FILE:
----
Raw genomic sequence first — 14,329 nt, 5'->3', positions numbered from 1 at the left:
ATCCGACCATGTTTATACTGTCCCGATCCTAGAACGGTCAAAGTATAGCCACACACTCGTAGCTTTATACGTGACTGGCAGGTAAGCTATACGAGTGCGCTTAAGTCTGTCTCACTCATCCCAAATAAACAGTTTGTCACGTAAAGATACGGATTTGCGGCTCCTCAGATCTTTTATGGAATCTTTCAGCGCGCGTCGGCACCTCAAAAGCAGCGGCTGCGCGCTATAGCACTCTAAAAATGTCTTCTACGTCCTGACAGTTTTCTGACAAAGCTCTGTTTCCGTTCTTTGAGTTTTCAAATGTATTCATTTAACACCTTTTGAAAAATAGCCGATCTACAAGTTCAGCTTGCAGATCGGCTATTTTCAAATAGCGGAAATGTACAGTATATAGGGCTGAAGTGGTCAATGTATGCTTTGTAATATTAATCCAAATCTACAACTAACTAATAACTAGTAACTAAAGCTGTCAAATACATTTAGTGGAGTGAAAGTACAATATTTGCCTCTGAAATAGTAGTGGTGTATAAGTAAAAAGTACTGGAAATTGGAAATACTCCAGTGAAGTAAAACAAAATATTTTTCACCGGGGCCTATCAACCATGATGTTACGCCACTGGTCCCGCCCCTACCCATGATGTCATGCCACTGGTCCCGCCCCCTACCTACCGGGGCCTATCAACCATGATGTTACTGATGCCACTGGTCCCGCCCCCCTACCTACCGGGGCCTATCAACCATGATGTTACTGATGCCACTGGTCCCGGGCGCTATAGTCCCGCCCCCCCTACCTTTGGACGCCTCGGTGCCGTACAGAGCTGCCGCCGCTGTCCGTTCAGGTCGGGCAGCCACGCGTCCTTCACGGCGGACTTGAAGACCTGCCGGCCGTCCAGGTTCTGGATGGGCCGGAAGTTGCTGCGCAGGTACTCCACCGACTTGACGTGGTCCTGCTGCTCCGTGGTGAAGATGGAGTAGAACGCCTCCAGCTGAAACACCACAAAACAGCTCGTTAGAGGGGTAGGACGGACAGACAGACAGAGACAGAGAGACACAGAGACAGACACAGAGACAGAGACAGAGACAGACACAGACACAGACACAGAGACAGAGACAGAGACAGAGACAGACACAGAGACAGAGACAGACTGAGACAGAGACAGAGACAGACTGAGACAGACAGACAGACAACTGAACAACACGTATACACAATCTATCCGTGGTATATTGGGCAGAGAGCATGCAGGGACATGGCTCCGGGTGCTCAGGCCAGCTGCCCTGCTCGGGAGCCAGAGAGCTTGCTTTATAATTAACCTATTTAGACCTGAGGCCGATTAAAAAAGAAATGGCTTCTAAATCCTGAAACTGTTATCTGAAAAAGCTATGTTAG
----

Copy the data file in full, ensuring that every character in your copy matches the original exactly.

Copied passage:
Raw genomic sequence first — 14,329 nt, 5'->3', positions numbered from 1 at the left:
ATCCGACCATGTTTATACTGTCCCGATCCTAGAACGGTCAAAGTATAGCCACACACTCGTAGCTTTATACGTGACTGGCAGGTAAGCTATACGAGTGCGCTTAAGTCTGTCTCACTCATCCCAAATAAACAGTTTGTCACGTAAAGATACGGATTTGCGGCTCCTCAGATCTTTTATGGAATCTTTCAGCGCGCGTCGGCACCTCAAAAGCAGCGGCTGCGCGCTATAGCACTCTAAAAATGTCTTCTACGTCCTGACAGTTTTCTGACAAAGCTCTGTTTCCGTTCTTTGAGTTTTCAAATGTATTCATTTAACACCTTTTGAAAAATAGCCGATCTACAAGTTCAGCTTGCAGATCGGCTATTTTCAAATAGCGGAAATGTACAGTATATAGGGCTGAAGTGGTCAATGTATGCTTTGTAATATTAATCCAAATCTACAACTAACTAATAACTAGTAACTAAAGCTGTCAAATACATTTAGTGGAGTGAAAGTACAATATTTGCCTCTGAAATAGTAGTGGTGTATAAGTAAAAAGTACTGGAAATTGGAAATACTCCAGTGAAGTAAAACAAAATATTTTTCACCGGGGCCTATCAACCATGATGTTACGCCACTGGTCCCGCCCCTACCCATGATGTCATGCCACTGGTCCCGCCCCCTACCTACCGGGGCCTATCAACCATGATGTTACTGATGCCACTGGTCCCGCCCCCCTACCTACCGGGGCCTATCAACCATGATGTTACTGATGCCACTGGTCCCGGGCGCTATAGTCCCGCCCCCCCTACCTTTGGACGCCTCGGTGCCGTACAGAGCTGCCGCCGCTGTCCGTTCAGGTCGGGCAGCCACGCGTCCTTCACGGCGGACTTGAAGACCTGCCGGCCGTCCAGGTTCTGGATGGGCCGGAAGTTGCTGCGCAGGTACTCCACCGACTTGACGTGGTCCTGCTGCTCCGTGGTGAAGATGGAGTAGAACGCCTCCAGCTGAAACACCACAAAACAGCTCGTTAGAGGGGTAGGACGGACAGACAGACAGAGACAGAGAGACACAGAGACAGACACAGAGACAGAGACAGAGACAGACACAGACACAGACACAGAGACAGAGACAGAGACAGAGACAGACACAGAGACAGAGACAGACTGAGACAGAGACAGAGACAGACTGAGACAGACAGACAGACAACTGAACAACACGTATACACAATCTATCCGTGGTATATTGGGCAGAGAGCATGCAGGGACATGGCTCCGGGTGCTCAGGCCAGCTGCCCTGCTCGGGAGCCAGAGAGCTTGCTTTATAATTAACCTATTTAGACCTGAGGCCGATTAAAAAAGAAATGGCTTCTAAATCCTGAAACTGTTATCTGAAAAAGCTATGTTAG